GEORGETOWN, Guyana, Tuesday June 18, 2019 – The Caribbean Court of Justice (CCJ) this morning ruled that the no-confidence motion passed against the Guyana government in December last year was valid, and a decision now has to be taken on the next move.
CCJ President Justice Adrian Saunders delivered the judgment of the Trinidad-based court which last month heard cases related to the motion filed and passed in Guyana’s National Assembly, with the support of then government backbencher Charrandass Persaud.
In December 2018, Opposition Leader Bharrat Jagdeo moved the no-confidence motion and Persaud joined the 32 Opposition members in the 65-seat National Assembly in supporting it, resulting in a total of 33 votes for and 32 against. Despite the Speaker of the Assembly declaring the motion had been validly passed, the Government neither resigned nor announced elections, and it turned to the High Court which ruled in its favour, on the grounds that 34 votes (half of the National Assembly, plus one) was the majority needed for the motion to pass. The Court of Appeal, however, ruled that a simple majority of 33 was required – a ruling that the CCJ has agreed with.
The CCJ said today that the requirement for “a majority of all the elected members of the National Assembly”, as stated in the Constitution, referred to a majority of the total number of votes or seats in the Assembly, irrespective of the number of members who actually vote. In determining that majority, the CCJ was of the opinion that the ‘half plus one’ rule was not applicable, and the majority was clearly at least 33 votes.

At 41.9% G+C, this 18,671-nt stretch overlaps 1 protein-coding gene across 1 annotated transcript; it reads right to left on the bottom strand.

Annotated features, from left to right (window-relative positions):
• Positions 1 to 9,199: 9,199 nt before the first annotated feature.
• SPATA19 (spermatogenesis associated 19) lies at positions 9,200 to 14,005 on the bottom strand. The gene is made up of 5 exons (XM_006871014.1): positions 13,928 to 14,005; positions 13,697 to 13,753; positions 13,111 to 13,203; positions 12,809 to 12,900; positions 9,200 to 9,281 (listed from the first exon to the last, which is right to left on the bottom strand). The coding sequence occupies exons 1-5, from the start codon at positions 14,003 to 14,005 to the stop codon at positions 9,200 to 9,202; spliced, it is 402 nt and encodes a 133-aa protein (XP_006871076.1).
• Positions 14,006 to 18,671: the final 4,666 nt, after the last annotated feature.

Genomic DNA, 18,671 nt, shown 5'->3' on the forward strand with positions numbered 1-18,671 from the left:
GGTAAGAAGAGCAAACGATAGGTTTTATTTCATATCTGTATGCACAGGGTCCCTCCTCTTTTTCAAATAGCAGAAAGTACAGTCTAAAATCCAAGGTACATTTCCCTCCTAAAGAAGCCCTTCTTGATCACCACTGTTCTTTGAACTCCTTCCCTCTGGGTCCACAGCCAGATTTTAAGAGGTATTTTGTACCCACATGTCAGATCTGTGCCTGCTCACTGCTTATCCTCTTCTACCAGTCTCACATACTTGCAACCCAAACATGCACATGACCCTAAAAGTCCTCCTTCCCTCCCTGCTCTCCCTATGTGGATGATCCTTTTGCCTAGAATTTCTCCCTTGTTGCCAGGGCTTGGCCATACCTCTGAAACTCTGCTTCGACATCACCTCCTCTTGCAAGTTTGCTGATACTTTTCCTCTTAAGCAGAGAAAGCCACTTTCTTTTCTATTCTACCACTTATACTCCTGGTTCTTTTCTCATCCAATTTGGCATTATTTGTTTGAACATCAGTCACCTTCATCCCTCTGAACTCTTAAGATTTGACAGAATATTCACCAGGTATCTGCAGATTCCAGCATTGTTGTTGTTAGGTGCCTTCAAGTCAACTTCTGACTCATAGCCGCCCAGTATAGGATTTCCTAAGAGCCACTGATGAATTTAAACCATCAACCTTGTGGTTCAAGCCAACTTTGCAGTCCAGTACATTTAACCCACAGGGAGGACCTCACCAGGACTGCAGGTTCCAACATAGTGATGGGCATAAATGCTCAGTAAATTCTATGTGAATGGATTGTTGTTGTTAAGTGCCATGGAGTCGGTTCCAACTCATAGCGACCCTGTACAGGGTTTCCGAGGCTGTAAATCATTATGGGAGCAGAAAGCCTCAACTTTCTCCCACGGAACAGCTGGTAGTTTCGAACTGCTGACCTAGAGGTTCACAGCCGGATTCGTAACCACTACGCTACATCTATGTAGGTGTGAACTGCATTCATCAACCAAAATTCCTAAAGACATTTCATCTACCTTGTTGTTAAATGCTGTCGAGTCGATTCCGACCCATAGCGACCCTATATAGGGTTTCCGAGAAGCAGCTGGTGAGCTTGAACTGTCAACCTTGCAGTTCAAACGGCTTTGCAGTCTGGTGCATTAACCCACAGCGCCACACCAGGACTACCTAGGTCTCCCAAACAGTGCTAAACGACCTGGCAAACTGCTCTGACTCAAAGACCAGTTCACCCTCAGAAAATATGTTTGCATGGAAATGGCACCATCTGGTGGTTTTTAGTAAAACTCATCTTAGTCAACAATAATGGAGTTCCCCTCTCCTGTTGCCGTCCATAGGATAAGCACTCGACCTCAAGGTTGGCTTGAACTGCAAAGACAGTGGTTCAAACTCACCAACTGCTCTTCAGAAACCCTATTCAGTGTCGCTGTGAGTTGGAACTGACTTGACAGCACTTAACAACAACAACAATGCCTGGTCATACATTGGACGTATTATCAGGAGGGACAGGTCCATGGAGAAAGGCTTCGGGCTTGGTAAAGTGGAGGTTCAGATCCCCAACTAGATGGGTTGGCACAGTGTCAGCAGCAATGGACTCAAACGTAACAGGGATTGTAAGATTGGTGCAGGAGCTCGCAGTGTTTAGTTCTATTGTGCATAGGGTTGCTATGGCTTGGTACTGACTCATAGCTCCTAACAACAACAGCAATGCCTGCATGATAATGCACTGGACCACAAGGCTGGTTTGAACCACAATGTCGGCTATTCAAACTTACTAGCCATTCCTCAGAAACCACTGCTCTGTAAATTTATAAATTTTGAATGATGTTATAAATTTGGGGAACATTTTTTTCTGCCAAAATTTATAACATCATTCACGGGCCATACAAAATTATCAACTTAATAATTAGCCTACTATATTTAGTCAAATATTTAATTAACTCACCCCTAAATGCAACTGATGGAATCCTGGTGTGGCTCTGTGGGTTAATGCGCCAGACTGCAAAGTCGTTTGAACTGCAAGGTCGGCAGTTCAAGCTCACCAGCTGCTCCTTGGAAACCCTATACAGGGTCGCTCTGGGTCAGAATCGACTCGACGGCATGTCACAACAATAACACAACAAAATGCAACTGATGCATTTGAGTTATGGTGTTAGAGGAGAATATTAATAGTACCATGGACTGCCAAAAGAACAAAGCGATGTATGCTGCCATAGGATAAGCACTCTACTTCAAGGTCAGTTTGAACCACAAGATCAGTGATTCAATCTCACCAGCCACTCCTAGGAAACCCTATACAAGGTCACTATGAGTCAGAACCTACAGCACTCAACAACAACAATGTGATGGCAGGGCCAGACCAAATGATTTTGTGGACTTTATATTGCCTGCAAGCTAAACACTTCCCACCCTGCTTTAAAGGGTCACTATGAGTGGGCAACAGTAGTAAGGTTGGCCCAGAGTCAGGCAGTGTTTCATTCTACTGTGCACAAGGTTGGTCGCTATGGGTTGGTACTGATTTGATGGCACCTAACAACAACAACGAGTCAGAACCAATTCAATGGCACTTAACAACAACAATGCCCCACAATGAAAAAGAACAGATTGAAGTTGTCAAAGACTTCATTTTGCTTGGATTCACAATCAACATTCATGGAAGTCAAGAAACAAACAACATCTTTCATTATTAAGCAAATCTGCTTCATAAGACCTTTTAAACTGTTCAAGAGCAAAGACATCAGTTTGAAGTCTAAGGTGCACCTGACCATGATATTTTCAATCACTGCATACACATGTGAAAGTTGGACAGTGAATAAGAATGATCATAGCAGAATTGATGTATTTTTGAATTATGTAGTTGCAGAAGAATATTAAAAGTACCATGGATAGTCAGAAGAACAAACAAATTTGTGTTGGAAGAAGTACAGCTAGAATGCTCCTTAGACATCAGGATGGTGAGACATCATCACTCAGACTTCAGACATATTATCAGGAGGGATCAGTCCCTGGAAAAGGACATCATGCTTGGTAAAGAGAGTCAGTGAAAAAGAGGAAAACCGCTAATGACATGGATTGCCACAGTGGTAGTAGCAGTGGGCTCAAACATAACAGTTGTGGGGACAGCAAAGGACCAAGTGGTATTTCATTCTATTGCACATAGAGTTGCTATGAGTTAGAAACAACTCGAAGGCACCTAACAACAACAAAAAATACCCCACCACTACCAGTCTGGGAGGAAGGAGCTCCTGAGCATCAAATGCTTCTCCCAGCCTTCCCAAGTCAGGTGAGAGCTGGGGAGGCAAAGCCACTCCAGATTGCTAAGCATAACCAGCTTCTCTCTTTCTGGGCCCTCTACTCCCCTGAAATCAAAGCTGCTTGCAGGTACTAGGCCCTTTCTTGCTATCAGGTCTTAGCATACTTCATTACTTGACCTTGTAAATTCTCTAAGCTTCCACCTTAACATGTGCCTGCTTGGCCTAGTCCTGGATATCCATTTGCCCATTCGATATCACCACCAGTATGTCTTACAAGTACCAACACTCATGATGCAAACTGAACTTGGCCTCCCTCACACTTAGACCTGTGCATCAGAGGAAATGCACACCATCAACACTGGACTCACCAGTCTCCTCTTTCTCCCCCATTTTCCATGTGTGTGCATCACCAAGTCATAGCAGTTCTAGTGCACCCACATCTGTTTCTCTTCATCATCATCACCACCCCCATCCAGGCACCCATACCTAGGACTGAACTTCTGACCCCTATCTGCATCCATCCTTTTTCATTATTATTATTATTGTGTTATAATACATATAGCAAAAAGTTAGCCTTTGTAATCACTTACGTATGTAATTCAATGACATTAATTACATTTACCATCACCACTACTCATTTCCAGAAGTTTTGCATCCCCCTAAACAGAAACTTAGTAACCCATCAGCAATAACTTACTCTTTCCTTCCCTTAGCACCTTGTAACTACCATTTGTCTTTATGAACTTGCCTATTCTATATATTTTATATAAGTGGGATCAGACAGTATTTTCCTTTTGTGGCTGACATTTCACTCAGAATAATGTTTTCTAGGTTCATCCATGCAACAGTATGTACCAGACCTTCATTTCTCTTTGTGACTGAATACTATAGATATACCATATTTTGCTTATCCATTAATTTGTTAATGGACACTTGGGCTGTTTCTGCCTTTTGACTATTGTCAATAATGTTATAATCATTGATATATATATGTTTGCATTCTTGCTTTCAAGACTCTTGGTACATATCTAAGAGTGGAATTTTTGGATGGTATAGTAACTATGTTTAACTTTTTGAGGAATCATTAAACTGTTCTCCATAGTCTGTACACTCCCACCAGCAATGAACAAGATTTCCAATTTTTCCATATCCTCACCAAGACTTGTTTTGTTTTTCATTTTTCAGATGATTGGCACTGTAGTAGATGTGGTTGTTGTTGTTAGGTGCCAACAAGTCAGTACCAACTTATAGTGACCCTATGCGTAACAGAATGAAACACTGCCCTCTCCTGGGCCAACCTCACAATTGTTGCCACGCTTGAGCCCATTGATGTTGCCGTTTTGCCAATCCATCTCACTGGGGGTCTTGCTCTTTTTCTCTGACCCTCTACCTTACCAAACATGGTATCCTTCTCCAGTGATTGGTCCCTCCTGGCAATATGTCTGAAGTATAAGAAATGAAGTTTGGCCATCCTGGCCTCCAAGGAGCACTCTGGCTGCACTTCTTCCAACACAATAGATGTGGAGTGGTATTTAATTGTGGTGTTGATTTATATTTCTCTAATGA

The Guyana Constitution requires elections to be held within three months of the defeat of the Government on a motion of confidence, unless two-thirds of the National Assembly extends that period. It states that the Cabinet, including the President, is required to resign if the Government is defeated by the majority vote of all the elected members of the National Assembly on a vote of confidence.
In the coming days, the CCJ will hear further arguments from the parties on the consequences that should flow from the validity of the motion of no confidence.
The second issue which the CCJ had to rule on was whether Persaud was ineligible to vote in the first place as he held Canadian citizenship. Dual citizens are not allowed to put themselves up for candidacy in elections to the National Assembly.
The CCJ found that the National Assembly (Validity of Elections) Act required that a petition alleging that Persaud was disqualified from running for office would have had to be filed in the High Court of Guyana within 28 days after the publication of the results of the 2015 election. Since this case was filed in January 2019, the Court held that the challenge to Persaud’s election to the Assembly had been out of time.
The Court also rejected the submission that Persaud was absolutely required to vote against the motion of no confidence along with other members of the Government.